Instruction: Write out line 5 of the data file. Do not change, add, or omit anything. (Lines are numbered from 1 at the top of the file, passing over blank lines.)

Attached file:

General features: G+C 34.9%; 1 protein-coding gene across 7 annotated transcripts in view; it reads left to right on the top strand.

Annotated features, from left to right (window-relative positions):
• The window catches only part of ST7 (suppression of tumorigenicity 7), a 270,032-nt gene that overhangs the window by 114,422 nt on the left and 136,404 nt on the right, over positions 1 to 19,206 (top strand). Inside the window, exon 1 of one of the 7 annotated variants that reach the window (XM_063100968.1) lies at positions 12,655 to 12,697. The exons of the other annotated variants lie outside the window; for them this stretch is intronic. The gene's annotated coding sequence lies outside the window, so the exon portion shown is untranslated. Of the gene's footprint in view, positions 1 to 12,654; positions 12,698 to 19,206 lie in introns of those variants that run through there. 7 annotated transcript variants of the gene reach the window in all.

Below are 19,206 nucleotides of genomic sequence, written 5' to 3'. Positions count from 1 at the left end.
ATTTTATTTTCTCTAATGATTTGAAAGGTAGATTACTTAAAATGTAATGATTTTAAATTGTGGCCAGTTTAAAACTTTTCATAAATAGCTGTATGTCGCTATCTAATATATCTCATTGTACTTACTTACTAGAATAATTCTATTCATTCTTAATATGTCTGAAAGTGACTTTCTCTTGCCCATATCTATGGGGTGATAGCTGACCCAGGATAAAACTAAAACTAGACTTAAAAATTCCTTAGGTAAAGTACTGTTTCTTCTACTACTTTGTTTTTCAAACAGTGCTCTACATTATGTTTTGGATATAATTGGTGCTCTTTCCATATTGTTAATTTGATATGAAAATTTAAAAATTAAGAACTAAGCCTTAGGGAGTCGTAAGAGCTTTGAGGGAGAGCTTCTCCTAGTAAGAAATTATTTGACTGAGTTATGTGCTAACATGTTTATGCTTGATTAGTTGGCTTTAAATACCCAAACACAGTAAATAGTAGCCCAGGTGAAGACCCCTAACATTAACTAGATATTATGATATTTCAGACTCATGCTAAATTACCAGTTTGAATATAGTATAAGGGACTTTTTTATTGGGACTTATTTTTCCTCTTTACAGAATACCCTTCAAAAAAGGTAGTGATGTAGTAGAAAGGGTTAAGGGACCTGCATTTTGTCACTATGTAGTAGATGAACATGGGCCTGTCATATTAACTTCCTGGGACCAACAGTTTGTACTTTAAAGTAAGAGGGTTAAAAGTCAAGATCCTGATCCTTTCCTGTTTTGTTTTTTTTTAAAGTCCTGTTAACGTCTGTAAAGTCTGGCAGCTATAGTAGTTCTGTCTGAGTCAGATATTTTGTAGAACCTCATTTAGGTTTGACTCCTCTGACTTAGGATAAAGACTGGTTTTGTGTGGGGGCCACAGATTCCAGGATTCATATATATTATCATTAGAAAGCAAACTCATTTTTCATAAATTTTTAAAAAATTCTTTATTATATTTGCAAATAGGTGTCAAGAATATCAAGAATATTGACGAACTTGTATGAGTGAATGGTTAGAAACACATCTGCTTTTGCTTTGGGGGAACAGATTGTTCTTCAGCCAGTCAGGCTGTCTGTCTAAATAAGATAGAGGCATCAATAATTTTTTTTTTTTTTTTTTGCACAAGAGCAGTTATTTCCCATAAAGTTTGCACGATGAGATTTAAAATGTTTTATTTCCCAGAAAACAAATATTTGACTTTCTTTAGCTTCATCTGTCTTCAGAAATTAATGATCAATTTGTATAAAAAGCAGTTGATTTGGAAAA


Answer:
ATTTTATTTTCTCTAATGATTTGAAAGGTAGATTACTTAAAATGTAATGATTTTAAATTGTGGCCAGTTTAAAACTTTTCATAAATAGCTGTATGTCGCTATCTAATATATCTCATTGTACTTACTTACTAGAATAATTCTATTCATTCTTAATATGTCTGAAAGTGACTTTCTCTTGCCCATATCTATGGGGTGATAGCTGACCCAGGATAAAACTAAAACTAGACTTAAAAATTCCTTAGGTAAAGTACTGTTTCTTCTACTACTTTGTTTTTCAAACAGTGCTCTACATTATGTTTTGGATATAATTGGTGCTCTTTCCATATTGTTAATTTGATATGAAAATTTAAAAATTAAGAACTAAGCCTTAGGGAGTCGTAAGAGCTTTGAGGGAGAGCTTCTCCTAGTAAGAAATTATTTGACTGAGTTATGTGCTAACATGTTTATGCTTGATTAGTTGGCTTTAAATACCCAAACACAGTAAATAGTAGCCCAGGTGAAGACCCCTAACATTAACTAGATATTATGATATTTCAGACTCATGCTAAATTACCAGTTTGAATATAGTATAAGGGACTTTTTTATTGGGACTTATTTTTCCTCTTTACAGAATACCCTTCAAAAAAGGTAGTGATGTAGTAGAAAGGGTTAAGGGACCTGCATTTTGTCACTATGTAGTAGATGAACATGGGCCTGTCATATTAACTTCCTGGGACCAACAGTTTGTACTTTAAAGTAAGAGGGTTAAAAGTCAAGATCCTGATCCTTTCCTGTTTTGTTTTTTTTTAAAGTCCTGTTAACGTCTGTAAAGTCTGGCAGCTATAGTAGTTCTGTCTGAGTCAGATATTTTGTAGAACCTCATTTAGGTTTGACTCCTCTGACTTAGGATAAAGACTGGTTTTGTGTGGGGGCCACAGATTCCAGGATTCATATATATTATCATTAGAAAGCAAACTCATTTTTCATAAATTTTTAAAAAATTCTTTATTATATTTGCAAATAGGTGTCAAGAATATCAAGAATATTGACGAACTTGTATGAGTGAATGGTTAGAAACACATCTGCTTTTGCTTTGGGGGAACAGATTGTTCTTCAGCCAGTCAGGCTGTCTGTCTAAATAAGATAGAGGCATCAATAATTTTTTTTTTTTTTTTTTGCACAAGAGCAGTTATTTCCCATAAAGTTTGCACGATGAGATTTAAAATGTTTTATTTCCCAGAAAACAAATATTTGACTTTCTTTAGCTTCATCTGTCTTCAGAAATTAATGATCAATTTGTATAAAAAGCAGTTGATTTGGAAAA